Pregnancy Guide

Lifestyle and breastfeeding

Breastfeeding and diet

You don't need to eat anything special while you're breastfeeding. But it's a good idea for you, just like everyone else, to eat a healthy diet.

A healthy diet includes:

  • at least 5 portions of a variety of fruit and vegetables a day, including fresh, frozen, tinned and dried fruit and vegetables, and no more than one 150ml glass of 100% unsweetened juice
  • starchy foods, such as wholemeal bread, pasta, rice and potatoes
  • plenty of fibre from wholemeal bread and pasta, breakfast cereals, rice, pulses such as beans and lentils, and fruit and vegetables – after having a baby, some women have bowel problems and constipation, and fibre helps with both of these
  • protein, such as lean meat and chicken, fish, eggs, nuts, seeds, soya foods and pulses – at least 2 portions of fish a week is recommended, including some oily fish
  • dairy foods, such as milk, cheese and yoghurt – these contain calcium and are a source of protein
  • non-dairy sources of calcium suitable for vegans include tofu, brown bread, pulses and dried fruit
  • drinking plenty of fluids – have a drink beside you when you settle down to breastfeed: water and skimmed or semi-skimmed milk are all good choices

Small amounts of what you're eating and drinking can pass to your baby through your breast milk. If you think a food you're eating is affecting your baby and they're unsettled, talk to your GP or health visitor, or contact the National Breastfeeding Helpline on 0300 100 0212.

Vitamins and breastfeeding

Everyone, including pregnant and breastfeeding women, should consider taking a daily supplement containing 10mcg of vitamin D.

From late March/April to the end of September, the majority of people aged 5 years and above will probably get enough vitamin D from sunlight when they are outdoors. So you might choose not to take a vitamin D supplement during these months

You can get all the other vitamins and minerals you need by eating a varied and balanced diet.

Ask your GP or health visitor where to get vitamin D supplements. You may be able to get free vitamin supplements without a prescription if you're eligible for Healthy Start.

Healthy snack ideas for breastfeeding mums

The following snacks are quick and simple to make, and will give you energy and strength:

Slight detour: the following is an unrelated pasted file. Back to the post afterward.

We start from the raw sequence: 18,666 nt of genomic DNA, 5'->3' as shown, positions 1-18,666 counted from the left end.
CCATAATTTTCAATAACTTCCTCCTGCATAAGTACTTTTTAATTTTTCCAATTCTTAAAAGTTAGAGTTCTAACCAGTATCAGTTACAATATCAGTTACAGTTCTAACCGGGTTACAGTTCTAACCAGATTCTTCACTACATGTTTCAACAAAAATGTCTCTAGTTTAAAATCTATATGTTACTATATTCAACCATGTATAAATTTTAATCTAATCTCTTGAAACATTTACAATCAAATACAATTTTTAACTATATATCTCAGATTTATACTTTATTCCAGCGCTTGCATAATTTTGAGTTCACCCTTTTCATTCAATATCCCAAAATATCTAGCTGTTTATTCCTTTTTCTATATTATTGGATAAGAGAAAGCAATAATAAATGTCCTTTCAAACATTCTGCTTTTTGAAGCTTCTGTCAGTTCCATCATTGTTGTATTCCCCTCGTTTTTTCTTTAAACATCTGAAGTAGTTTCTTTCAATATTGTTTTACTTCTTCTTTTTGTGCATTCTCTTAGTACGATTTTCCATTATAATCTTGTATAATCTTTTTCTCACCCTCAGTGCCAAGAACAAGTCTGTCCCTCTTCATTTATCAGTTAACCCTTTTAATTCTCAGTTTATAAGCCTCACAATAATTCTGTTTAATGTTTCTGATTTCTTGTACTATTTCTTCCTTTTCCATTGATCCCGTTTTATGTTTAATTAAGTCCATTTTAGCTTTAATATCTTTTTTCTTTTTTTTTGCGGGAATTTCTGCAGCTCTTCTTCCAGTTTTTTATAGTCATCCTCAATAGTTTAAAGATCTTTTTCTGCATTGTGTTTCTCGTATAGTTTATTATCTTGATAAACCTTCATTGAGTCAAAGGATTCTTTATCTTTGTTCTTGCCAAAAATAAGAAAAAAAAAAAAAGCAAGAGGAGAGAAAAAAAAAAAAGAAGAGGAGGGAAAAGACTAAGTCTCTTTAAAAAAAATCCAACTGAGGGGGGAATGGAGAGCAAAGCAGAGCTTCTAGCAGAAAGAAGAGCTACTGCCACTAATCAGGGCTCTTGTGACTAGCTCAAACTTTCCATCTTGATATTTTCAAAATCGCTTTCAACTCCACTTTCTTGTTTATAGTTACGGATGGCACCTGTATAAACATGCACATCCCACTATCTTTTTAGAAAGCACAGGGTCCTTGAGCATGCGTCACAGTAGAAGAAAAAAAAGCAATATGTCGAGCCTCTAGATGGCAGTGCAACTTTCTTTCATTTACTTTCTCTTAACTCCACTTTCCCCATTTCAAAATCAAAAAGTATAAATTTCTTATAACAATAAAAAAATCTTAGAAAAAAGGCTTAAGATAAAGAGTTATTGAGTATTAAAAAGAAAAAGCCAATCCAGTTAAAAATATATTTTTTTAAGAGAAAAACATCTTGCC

• fresh fruit
  • sandwiches filled with salad, grated cheese, mashed salmon or cold meat
  • yoghurts and fromage frais
  • hummus with bread or vegetable sticks
  • ready-to-eat dried apricots, figs or prunes
  • vegetable and bean soups
  • fortified unsweetened breakfast cereals, muesli and other wholegrain cereals with milk
  • milky drinks or a 150ml glass of 100% unsweetened fruit juice
  • baked beans on toast or a baked potato

Healthy Start vouchers

You can get Healthy Start vouchers if you're pregnant or have a young child under 4 and are getting certain benefits or tax credits, or you're pregnant and under 18.

These can be spent on milk and fresh or frozen fruit and vegetables, or they can be put towards formula milk if you're not breastfeeding.

You can't use vouchers to buy fruit and veg with added fat, sugar and salt or flavourings, such as oven chips and seasoned stir fries. You can also get Healthy Start vouchers for free vitamin supplements.

For more information or an application leaflet, visit the Healthy Start website or call the helpline on 0345 607 6823.

If you're already on Healthy Start, ask your midwife or health visitor whether you and your baby should be taking Healthy Start vitamin supplements, and where you can collect them locally.

Eating fish while breastfeeding

Eating fish is good for your and your baby's health, but while you are breastfeeding you should have no more than 2 portions of oily fish a week. A portion is around 140g.

Oily fish includes fresh mackerel, sardines, trout and salmon.

All adults should also eat no more than 1 portion a week of shark, swordfish or marlin.

Caffeine when breastfeeding

Caffeine can reach your baby through your breast milk and may keep them awake.

Caffeine occurs naturally in lots of foods and drinks, including coffee, tea and chocolate. It's also added to some soft drinks and energy drinks, as well as some cold and flu remedies.

Caffeine is a stimulant and can make your baby restless. It's a good idea for pregnant and breastfeeding women to restrict their caffeine intake to less than 200mg a day:

  • 1 mug of filter coffee: 140mg
  • 1 mug of instant coffee: 100mg
  • 1 250ml can of energy drink: 80mg (larger cans may contain up to 160mg caffeine)
  • 1 mug of tea: 75mg
  • 1 50g plain chocolate bar: up to 50mg
  • 1 cola drink (354mls): 40mg

Try decaffeinated tea and coffee, herbal teas, 100% fruit juice (but no more than one 150ml glass per day) or mineral water. Avoid energy drinks, which can be very high in caffeine.

Peanuts and breastfeeding

If you'd like to eat peanuts or foods containing peanuts, such as peanut butter, while breastfeeding, you can do so as part of a healthy, balanced diet (unless, of course, you are allergic to them).

There's no clear evidence that eating peanuts while breastfeeding affects your baby's chances of developing a peanut allergy. If you have any questions or concerns, you can talk to your GP, midwife or health visitor.

For more information, go to Food allergies.

Alcohol and breastfeeding

Anything you eat or drink while you're breastfeeding can find its way into your breast milk, and that includes alcohol.

An occasional drink is unlikely to harm your breastfed baby.

But never share a bed or sofa with your baby if you have drunk any alcohol. Doing this has a strong association with sudden infant death syndrome (SIDS).

To keep health risks from alcohol to a low level, it's safest not to drink more than 14 units a week on a regular basis.

If you regularly drink as much as 14 units per week, it's best to spread your drinking evenly over 3 or more days.